I am stumped for a column this week. I thought of another column I can write, but I prefer to let that one stew in my brain juices for a couple of weeks (cause I like that one). So… sitting here plunking away on the computer, I thought I would thumb through my short box.
To get the general idea of my collection, I own some comics. To some hardcore collectors, I don’t have much. To people who don’t collect comics, they think I have a lot. To me, it is just my collection, and it’s just right. Sometime in December I decided I would re-read my complete collection. While I am reading these, I would create a new database for my comics (I had one, but it was very out of date). So far I have read 377 books/graphic novels from my short box. I still have about a hundred left to read, and that list excludes my G.I. Joe comic collection (I have almost every issue, just missing 18 issues from the Marvel series).
When I started to re-read my short box, obviously I resorted my comics. I made piles of each character in my basement, and read each character’s book. So far I have read all of my Batman, X-Men, Super-Pro, The Infinity Gauntlet, Justice League and Spawn. I still have to read my Spider-Man, X-Force and Superman comics.
Most of my Batman comics are from the 90’s. Bane broke Batman’s back and Jean Paul Valley took over the Mantle of The Bat. Valley upgraded the Batman costume with armour. I liked the “Bat-Armor” in the 90’s, after re-reading it, I like it even more. The “Bat-Armor” was really cool idea. I really like the Bat-Shurikens that would lauch out of Batman’s gauntlets and the spotlight on his chest. Lots of heroes became armoured in the 90’s. Green Lantern (end of Emerald Twilight), Daredevil and Booster Gold, to name a few, used armour to toughen up during those days. Many of those characters didn’t stay in the armour for long (probably due to the fact that the costumes sucked), and when Bruce Wayne returned, Valley’s armour was gone. I would like to see it return once more.
One of the big writers on Batman back then was Chuck Dixon. He wrote several books in my collection (Batman, Robin and Guy Gardiner to name a few). Currently he is the main writer for IDW G.I. Joe series. I really like his current work and was glad to re-read his older work.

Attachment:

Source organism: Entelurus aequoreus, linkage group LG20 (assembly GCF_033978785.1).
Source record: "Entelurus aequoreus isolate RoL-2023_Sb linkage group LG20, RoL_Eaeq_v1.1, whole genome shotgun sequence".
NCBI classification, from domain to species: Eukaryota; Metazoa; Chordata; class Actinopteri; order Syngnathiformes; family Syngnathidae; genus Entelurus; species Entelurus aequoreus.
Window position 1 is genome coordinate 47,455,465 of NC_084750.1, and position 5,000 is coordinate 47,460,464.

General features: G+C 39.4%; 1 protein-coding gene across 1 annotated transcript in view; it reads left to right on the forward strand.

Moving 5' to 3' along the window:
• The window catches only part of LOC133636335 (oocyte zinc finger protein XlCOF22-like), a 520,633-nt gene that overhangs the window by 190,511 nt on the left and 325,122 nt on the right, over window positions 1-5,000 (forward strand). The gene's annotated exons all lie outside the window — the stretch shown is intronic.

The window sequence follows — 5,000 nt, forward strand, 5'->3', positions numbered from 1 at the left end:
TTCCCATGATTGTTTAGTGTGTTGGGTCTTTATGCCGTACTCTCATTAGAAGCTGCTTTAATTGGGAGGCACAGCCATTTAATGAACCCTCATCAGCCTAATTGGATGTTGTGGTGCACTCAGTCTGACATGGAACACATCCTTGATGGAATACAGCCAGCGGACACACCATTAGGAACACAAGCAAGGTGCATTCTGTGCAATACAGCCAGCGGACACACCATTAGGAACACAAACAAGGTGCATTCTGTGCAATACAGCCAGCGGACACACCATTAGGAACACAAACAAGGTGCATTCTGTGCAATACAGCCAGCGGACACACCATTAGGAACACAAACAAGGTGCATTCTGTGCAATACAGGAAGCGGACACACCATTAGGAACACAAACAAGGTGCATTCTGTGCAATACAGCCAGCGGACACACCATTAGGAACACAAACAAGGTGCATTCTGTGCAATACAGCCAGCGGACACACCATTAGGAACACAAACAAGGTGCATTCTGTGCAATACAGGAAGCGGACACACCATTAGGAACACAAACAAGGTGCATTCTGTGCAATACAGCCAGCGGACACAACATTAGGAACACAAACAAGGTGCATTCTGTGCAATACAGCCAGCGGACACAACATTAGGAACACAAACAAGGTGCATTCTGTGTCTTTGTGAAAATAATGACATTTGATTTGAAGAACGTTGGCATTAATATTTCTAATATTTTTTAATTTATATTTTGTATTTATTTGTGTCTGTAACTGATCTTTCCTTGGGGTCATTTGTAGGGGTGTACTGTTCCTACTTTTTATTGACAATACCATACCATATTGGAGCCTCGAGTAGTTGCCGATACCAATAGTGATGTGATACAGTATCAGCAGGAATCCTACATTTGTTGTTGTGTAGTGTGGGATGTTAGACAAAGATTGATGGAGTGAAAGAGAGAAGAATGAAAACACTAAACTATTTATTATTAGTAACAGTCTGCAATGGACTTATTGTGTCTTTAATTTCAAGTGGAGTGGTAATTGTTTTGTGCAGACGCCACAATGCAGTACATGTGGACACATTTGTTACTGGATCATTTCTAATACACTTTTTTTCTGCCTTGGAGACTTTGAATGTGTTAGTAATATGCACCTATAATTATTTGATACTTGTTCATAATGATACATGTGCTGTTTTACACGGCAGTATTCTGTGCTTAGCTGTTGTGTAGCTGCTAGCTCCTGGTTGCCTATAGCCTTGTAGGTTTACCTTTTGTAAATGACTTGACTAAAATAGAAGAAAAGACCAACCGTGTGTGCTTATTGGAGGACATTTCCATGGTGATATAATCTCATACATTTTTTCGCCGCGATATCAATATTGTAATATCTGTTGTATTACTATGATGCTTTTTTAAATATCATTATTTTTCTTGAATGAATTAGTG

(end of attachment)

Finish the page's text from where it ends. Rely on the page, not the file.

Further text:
The other series I read was my X-Men collection. This collection is what started this venture into the short box. My X-Men collection was given to me by a friend. The majority of the collection is from issue #212 to #298. I never read any of these issues before, so it was new to me. There were some major X-Men events that happened in those issues. The X-Men died and went through the Siege Perilous, Genosha was introduced, Mr. Sinister was introduced and Madeline Pryor became The Goblin Queen. Even during that time Magneto became head master of Xavier’s Academy. Chris Claremont had some great stories and some not so great stories during that period. Marc Silvestri was the main artist during that period as well. After reading those issues, I have a greater appreciation for the X-Men. I have been a fan (especially of the cartoon), but this series made a lot of X-Men stuff make sense (even X-Men The Last Stand).
The other collection I read, and was painful to do so was Spawn. Todd McFarlane is an amazing artist. Some of the best Spider-Man artwork ever… was McFarlane’s. Spawn #1 was a huge comic book, but so were a lot of other Image books back in the 90’s. I have Spawn #1 through #12. I had to force myself to read them. It was painful. Spawn is not written well. Even the artwork wasn’t that great. There were some great panels, but other panels were poor because of the amount of reading that had to be done. Lots of reading.
The interesting issues in my collection are the issues written by guest writers: Alan Moore (#8), Neil Gaiman (#9), Dave Sim (#10) and Frank Miller (#11). #10 was the most interesting though. This is the issue where Spawn goes to another level of Hell and is being guided by Cerebus (created by Dave Sim). Spawn and Cerebus come across a prison cell, where “creations are trapped and their “creators” have their heads bagged. Cerebus says they are bagged because they sold their creations and have no say anymore. The creation’s hands are all you can see, and their identities are pretty easy to figure out. Dave Sim and Todd McFarlane are advocates for creator owned products. This was their tribute to their cause. It is an intriguing issue because they take a jab at the big publishers. I took it as an insult to the creators who came before them.
It has been interesting reading my short box. Some of the comics I really liked, Super Pro, do not age well; I liked it then, it is pretty bad now. Others become better when I read them, like Spectacular Spider-Man #71. I look forward to reading the rest of my short box. Some of the stories in there include Superman’s return (from the dead), the Spider-Man clone saga, X-Force #2, etc. It will be fun reading to the bottom of my pile.